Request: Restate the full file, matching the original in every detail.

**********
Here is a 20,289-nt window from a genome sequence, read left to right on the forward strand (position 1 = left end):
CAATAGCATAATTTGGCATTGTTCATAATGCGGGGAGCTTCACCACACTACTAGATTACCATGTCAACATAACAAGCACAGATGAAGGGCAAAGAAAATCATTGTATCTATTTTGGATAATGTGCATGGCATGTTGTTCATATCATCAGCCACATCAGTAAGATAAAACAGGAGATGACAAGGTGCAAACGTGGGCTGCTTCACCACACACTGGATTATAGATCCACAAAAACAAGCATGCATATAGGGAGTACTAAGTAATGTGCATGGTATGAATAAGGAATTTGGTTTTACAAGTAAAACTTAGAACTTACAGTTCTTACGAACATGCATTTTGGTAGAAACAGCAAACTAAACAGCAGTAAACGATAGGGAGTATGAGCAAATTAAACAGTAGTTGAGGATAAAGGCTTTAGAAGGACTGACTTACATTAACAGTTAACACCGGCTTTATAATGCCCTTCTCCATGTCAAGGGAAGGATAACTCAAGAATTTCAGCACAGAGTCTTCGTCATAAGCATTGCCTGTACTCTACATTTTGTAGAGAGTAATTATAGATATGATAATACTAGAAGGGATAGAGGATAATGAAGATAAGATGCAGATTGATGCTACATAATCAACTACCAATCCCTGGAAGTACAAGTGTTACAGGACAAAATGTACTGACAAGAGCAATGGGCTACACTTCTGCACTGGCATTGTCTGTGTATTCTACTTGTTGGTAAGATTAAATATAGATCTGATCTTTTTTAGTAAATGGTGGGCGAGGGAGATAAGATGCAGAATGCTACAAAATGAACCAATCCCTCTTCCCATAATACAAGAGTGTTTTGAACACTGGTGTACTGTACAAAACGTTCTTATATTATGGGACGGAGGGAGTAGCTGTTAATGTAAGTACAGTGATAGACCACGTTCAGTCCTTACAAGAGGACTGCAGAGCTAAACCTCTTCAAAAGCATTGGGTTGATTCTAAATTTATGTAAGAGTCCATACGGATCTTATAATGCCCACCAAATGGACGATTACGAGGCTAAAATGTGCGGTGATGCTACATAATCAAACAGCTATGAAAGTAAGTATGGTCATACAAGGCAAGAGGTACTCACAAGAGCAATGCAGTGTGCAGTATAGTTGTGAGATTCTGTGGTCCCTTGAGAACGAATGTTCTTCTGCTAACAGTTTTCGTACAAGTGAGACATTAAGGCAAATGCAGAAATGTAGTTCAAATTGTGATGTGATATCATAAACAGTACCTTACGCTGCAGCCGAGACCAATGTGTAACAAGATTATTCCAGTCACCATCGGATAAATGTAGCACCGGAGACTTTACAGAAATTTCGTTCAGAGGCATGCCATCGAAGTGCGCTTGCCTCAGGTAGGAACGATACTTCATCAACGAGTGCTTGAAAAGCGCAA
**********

Here is a 20,289-nt window from a genome sequence, read left to right on the forward strand (position 1 = left end):
CAATAGCATAATTTGGCATTGTTCATAATGCGGGGAGCTTCACCACACTACTAGATTACCATGTCAACATAACAAGCACAGATGAAGGGCAAAGAAAATCATTGTATCTATTTTGGATAATGTGCATGGCATGTTGTTCATATCATCAGCCACATCAGTAAGATAAAACAGGAGATGACAAGGTGCAAACGTGGGCTGCTTCACCACACACTGGATTATAGATCCACAAAAACAAGCATGCATATAGGGAGTACTAAGTAATGTGCATGGTATGAATAAGGAATTTGGTTTTACAAGTAAAACTTAGAACTTACAGTTCTTACGAACATGCATTTTGGTAGAAACAGCAAACTAAACAGCAGTAAACGATAGGGAGTATGAGCAAATTAAACAGTAGTTGAGGATAAAGGCTTTAGAAGGACTGACTTACATTAACAGTTAACACCGGCTTTATAATGCCCTTCTCCATGTCAAGGGAAGGATAACTCAAGAATTTCAGCACAGAGTCTTCGTCATAAGCATTGCCTGTACTCTACATTTTGTAGAGAGTAATTATAGATATGATAATACTAGAAGGGATAGAGGATAATGAAGATAAGATGCAGATTGATGCTACATAATCAACTACCAATCCCTGGAAGTACAAGTGTTACAGGACAAAATGTACTGACAAGAGCAATGGGCTACACTTCTGCACTGGCATTGTCTGTGTATTCTACTTGTTGGTAAGATTAAATATAGATCTGATCTTTTTTAGTAAATGGTGGGCGAGGGAGATAAGATGCAGAATGCTACAAAATGAACCAATCCCTCTTCCCATAATACAAGAGTGTTTTGAACACTGGTGTACTGTACAAAACGTTCTTATATTATGGGACGGAGGGAGTAGCTGTTAATGTAAGTACAGTGATAGACCACGTTCAGTCCTTACAAGAGGACTGCAGAGCTAAACCTCTTCAAAAGCATTGGGTTGATTCTAAATTTATGTAAGAGTCCATACGGATCTTATAATGCCCACCAAATGGACGATTACGAGGCTAAAATGTGCGGTGATGCTACATAATCAAACAGCTATGAAAGTAAGTATGGTCATACAAGGCAAGAGGTACTCACAAGAGCAATGCAGTGTGCAGTATAGTTGTGAGATTCTGTGGTCCCTTGAGAACGAATGTTCTTCTGCTAACAGTTTTCGTACAAGTGAGACATTAAGGCAAATGCAGAAATGTAGTTCAAATTGTGATGTGATATCATAAACAGTACCTTACGCTGCAGCCGAGACCAATGTGTAACAAGATTATTCCAGTCACCATCGGATAAATGTAGCACCGGAGACTTTACAGAAATTTCGTTCAGAGGCATGCCATCGAAGTGCGCTTGCCTCAGGTAGGAACGATACTTCATCAACGAGTGCTTGAAAAGCGCAA